How much time will I need to devote to school work? Will I be able to balance school, work and family time? When individuals are trying to decide if going back to school is the right course of action, we, as Hodges University faculty and staff, understand the importance of making the right decision at the appropriate time. This is why we want to give prospective students an inside look at what life is like for some of Hodges’ students. Each of the three individuals featured has his/her own journey with day-to-day responsibilities he/she must manage, but they all have one thing in common: a desire to become something more at Hodges.
Bachelor of Science in Interdisciplinary Studies
From the moment he wakes up, Douglas Sanborn is on the move. Beginning each day with an exercise routine, his next steps often include taking care of his 6-year-old daughter, going to work, spending time with his wife and helping his daughter with her homework, all while trying to incorporate time for his own school work.
“If I have even just a few minutes, I’ll jump on the computer and work on something school-related,” he said. “It could be that I’m waiting for dinner to cook or for the shower to warm up. If I have some time, I’m working on school.”
Prior to starting his educational journey at Hodges, Sanborn spent several years in the United States Army. Growing up an “Army brat,” in Fort Bragg, North Carolina, it was only natural that he join the military after high school, enlisting in 1997. Spending a few years with the 3rd Ranger Battalion, he left the military behind and moved from Colorado to Fort Myers, working various jobs until deciding to reenlist in 2008.
“I ultimately want to write screenplays, whether it is for television or a movie. I have a lot of ideas, I want to bring people in with the written word.” – Douglas Sanborn
By the time he completed his contract with the Army in 2015, Sanborn was married with a 4-year-old. Reflecting on his time in Fort Myers, he and his family made the decision to move to the area in 2017 in hopes that everything would fall into place, and fortunately, it did with him being able to go to school.
When looking at options for school, a friend recommended he look into Hodges. Earning an associate degree in automotive technology while living in Colorado, he knew it would take a bachelor’s degree to get noticed. Originally considering a general studies degree, he enrolled in Hodges’ management program; however, after realizing he was better suited for on-campus classes, he spoke with Jeanette Colon in Student Services, who recommended the interdisciplinary studies (IDS) program.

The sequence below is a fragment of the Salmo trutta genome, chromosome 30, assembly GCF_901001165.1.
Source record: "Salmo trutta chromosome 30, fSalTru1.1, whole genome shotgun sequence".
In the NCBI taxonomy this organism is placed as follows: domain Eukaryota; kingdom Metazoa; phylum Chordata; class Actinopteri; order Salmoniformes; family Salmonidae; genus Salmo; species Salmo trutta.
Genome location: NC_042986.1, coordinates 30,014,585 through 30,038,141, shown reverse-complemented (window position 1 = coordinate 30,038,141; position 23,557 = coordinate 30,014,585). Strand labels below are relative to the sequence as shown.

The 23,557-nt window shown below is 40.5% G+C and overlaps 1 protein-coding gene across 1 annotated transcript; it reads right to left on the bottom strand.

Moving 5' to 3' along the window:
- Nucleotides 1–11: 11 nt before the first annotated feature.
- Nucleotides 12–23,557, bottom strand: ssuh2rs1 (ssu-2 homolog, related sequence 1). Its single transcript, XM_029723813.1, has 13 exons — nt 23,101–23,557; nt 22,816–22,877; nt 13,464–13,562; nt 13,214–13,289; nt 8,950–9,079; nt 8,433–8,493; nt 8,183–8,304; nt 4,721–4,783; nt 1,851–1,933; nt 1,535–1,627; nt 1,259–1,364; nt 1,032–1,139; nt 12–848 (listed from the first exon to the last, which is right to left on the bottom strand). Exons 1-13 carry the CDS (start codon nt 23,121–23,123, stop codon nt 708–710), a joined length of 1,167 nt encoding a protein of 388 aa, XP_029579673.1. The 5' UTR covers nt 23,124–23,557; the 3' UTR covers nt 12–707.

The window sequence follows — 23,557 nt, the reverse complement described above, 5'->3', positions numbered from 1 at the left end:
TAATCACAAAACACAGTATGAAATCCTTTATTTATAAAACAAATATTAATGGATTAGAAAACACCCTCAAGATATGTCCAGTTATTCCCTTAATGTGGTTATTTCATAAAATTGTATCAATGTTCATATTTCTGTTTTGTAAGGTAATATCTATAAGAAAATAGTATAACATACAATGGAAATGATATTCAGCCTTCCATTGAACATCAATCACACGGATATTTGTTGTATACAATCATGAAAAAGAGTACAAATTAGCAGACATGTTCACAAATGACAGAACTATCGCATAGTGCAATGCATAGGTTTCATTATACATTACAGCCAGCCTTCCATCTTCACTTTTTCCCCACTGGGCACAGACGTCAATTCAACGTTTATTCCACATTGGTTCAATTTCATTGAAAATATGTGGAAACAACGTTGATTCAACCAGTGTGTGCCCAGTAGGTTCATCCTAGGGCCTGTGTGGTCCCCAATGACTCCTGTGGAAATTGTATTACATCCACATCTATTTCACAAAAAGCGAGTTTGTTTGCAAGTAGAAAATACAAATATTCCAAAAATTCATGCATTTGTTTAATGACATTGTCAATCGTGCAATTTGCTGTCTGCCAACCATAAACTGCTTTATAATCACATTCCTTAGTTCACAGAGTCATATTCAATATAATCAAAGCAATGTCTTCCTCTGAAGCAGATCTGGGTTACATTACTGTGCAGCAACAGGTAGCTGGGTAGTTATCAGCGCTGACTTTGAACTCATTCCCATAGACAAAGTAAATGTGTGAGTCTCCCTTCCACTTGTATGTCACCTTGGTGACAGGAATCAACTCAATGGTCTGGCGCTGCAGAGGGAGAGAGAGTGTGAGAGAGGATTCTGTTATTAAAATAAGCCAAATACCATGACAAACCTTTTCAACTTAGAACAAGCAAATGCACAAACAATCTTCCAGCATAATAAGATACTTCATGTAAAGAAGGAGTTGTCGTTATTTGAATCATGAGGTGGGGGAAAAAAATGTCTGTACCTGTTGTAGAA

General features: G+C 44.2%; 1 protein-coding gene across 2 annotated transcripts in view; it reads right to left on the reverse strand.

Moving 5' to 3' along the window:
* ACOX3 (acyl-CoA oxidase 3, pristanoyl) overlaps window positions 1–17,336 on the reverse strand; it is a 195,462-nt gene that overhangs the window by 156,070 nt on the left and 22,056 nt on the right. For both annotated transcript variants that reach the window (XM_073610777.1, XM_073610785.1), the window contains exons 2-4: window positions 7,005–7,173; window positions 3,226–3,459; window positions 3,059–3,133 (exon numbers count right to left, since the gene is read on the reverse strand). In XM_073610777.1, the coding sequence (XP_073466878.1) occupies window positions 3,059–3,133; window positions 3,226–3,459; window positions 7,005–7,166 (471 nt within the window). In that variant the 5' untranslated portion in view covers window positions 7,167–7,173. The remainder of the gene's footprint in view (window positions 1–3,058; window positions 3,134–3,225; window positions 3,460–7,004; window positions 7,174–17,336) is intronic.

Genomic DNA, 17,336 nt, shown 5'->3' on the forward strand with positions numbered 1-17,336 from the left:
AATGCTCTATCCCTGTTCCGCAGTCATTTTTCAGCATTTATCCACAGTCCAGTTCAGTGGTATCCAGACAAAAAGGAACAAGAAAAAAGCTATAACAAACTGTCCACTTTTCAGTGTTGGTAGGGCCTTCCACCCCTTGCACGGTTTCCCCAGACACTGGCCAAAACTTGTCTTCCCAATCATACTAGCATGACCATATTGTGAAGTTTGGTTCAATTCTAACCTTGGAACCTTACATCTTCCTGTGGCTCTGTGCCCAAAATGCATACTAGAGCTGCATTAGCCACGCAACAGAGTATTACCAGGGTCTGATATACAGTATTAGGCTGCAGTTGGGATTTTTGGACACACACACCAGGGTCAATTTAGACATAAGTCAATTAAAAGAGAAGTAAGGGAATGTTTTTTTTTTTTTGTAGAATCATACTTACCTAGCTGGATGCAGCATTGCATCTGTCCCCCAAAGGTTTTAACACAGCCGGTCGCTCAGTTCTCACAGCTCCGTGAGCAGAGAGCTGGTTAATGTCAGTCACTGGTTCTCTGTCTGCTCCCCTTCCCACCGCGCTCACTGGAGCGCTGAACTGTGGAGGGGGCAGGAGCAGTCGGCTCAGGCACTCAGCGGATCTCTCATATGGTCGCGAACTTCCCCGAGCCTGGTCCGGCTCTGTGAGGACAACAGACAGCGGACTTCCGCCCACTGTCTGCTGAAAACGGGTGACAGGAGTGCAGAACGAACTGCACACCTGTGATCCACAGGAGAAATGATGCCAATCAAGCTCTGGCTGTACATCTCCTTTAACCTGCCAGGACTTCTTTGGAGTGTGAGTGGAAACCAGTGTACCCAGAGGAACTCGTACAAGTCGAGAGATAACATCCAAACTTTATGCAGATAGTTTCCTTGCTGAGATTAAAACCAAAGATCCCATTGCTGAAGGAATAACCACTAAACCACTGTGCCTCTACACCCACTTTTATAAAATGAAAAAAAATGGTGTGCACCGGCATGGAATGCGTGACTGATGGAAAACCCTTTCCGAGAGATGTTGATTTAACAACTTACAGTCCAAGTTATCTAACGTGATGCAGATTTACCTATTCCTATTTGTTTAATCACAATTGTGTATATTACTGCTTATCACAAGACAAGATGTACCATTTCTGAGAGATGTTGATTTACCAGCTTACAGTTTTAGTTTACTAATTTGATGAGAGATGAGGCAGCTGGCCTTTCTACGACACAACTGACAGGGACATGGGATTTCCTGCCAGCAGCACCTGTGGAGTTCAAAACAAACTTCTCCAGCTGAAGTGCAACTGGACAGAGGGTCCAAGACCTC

Enrolling in the IDS program in winter 2018, Sanborn sees this as an opportunity to learn the necessary skills he would need to be taken seriously in the workforce. Although currently working on his pre-requisites, he hasn’t entered the IDS core courses just yet; however, his desire to reach people through his writing is already something he is working toward thanks to professors like Dr. Wesley Boozer and Professor Patricia Racz.
“I ultimately want to write screenplays, whether it is for television or a movie. I have a lot of ideas,” he said. “I want to bring people in with the written word.”
Considered an adult learner at 38 years old, going to school isn’t the only aspect of his life that requires his time and attention. Working full time delivering pizzas at Pizza Hut, taking classes to become a free dive instructor, spending time with his family and making sure he stays fit and healthy with a morning exercise regimen are just some of the other aspects of Sanborn’s life that he must balance while in school.
However, as busy as his days may seem, it is his personal drive and motivation from his wife and daughter that enable him to embrace the temporary circumstances and sacrifices he needs to make in order to succeed in the long run.
*At the time of publication, Sanborn has left his position at Pizza Hut to focus more on his school work and family.
Shani Dubock Rodriguez
Master of Public Administration